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MIDDLE EAST

Syria faces Swiss sanctions

Switzerland announced new sanctions against Syria on Wednesday, following the European Union's decision to increase pressure on the Assad regime. 

Syria faces Swiss sanctions
Roosewelt Pinheiro/ABr

Like the EU, the Swiss government said it would impose an embargo on arms and on equipment used for internal repression.

“The new edict on measures against Syria includes an embargo on military assets and equipment that could be used for internal repression,” said the Swiss Economy Ministry in a statement.

“It also includes financial sanctions and travel restrictions on 13 people from the Damascus regime,” it added.

The ministry said that through the new sanctions, “Switzerland is joining sanctions announced on May 9, 2011 by the European Union against Syria.”

“These restrictive measures were decreed due to the violent repression that the Syrian army and security forces have exerted over about two months to suppress the peaceful demonstrations of the population.”

More than 850 people, including women and children, have been killed in the unrest and at least 8,000 arrested, according to rights groups.

SYRIA

Swiss woman stands trial for attempting to join Islamic State

A 31-year-old woman from Winterthur who tried to travel to Syria to join Islamic State (IS) is standing trial under Swiss anti-terror laws.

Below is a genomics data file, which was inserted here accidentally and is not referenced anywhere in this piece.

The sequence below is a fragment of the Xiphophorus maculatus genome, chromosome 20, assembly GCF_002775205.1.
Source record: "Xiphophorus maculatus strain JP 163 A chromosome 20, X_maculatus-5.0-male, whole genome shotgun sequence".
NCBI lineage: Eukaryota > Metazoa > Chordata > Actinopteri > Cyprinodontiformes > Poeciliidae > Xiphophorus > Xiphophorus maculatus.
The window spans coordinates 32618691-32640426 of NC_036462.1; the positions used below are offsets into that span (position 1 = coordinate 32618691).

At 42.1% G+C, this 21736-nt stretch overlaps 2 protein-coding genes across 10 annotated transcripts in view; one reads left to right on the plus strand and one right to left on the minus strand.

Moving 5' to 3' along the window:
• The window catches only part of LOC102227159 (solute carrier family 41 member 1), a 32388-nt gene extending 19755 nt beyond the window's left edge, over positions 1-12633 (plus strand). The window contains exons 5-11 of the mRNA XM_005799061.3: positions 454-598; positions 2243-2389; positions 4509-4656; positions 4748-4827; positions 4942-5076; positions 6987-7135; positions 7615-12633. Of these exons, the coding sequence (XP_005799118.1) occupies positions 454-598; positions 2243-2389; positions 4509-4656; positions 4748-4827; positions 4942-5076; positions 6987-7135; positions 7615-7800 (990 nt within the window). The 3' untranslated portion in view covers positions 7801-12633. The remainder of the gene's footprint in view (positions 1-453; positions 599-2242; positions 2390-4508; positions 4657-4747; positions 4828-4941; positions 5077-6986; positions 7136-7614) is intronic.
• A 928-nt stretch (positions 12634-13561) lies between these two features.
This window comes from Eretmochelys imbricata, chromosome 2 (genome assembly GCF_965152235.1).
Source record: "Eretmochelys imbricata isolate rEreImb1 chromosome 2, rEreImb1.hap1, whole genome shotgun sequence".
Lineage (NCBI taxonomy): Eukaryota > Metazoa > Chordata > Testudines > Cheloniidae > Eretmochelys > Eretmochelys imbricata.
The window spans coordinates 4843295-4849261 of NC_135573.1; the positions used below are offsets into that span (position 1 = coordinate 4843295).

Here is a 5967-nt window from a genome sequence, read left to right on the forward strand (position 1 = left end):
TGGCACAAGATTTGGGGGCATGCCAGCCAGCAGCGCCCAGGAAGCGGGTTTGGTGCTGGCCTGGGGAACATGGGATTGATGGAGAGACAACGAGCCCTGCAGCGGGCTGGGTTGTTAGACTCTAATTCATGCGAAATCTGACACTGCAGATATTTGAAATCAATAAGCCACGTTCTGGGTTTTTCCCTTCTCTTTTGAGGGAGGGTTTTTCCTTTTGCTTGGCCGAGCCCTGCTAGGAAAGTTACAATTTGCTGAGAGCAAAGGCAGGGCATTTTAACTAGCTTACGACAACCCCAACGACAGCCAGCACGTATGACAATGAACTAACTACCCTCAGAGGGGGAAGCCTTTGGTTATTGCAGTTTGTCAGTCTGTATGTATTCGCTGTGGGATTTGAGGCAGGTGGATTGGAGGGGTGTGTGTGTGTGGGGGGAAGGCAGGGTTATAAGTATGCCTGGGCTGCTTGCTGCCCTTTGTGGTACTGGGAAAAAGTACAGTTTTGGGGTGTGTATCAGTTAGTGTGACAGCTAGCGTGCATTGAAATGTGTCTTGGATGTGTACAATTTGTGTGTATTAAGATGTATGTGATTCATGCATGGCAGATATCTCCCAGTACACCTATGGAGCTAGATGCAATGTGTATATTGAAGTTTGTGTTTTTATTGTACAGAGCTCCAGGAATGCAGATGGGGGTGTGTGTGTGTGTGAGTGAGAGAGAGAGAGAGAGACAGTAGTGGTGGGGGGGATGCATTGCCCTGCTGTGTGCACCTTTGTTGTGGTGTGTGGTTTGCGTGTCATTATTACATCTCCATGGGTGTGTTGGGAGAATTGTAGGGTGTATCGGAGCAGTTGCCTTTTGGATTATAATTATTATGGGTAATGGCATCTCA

Swiss woman stands trial for attempting to join Islamic State
The federal criminal court in Bellinzona. Photo: Swiss Confederation/OFCL

The alleged ‘jihadi tourist' appeared before Switzerland's federal criminal court in Bellinzona on Friday, the Swiss news agency SDA reported. 

In December 2015, the woman, accompanied by her four-year-old child, attempted to travel to Syria via Greece and Turkey in order to join IS, the authorities allege. 

Her intended destination was Raqqa, which was at the time an IS stronghold in Syria.

The woman was prevented from continuing her journey by the Greek authorities and was arrested at Zurich airport on her return to Switzerland in January 2016. 

The Swiss attorney general's office filed an indictment against the Swiss national for offences under the federal law that bans terror groups including Isis. 

According to the indictment, the woman radicalized herself through internet propaganda after converting to Islam in 2009.

It says the Swiss national believed it was the duty of all Muslims to support IS.

She said she rejected western values.

This is only the second case concerning a so-called ‘jihadi tourist' to go before Switzerland's federal criminal court. 

The first prosecution of its kind took place in 2016, when a 26-year-old man was found guilty of attempting to travel to join Isis and given an 18-month suspended jail sentence.

Islamic State has been banned in Switzerland since 2014.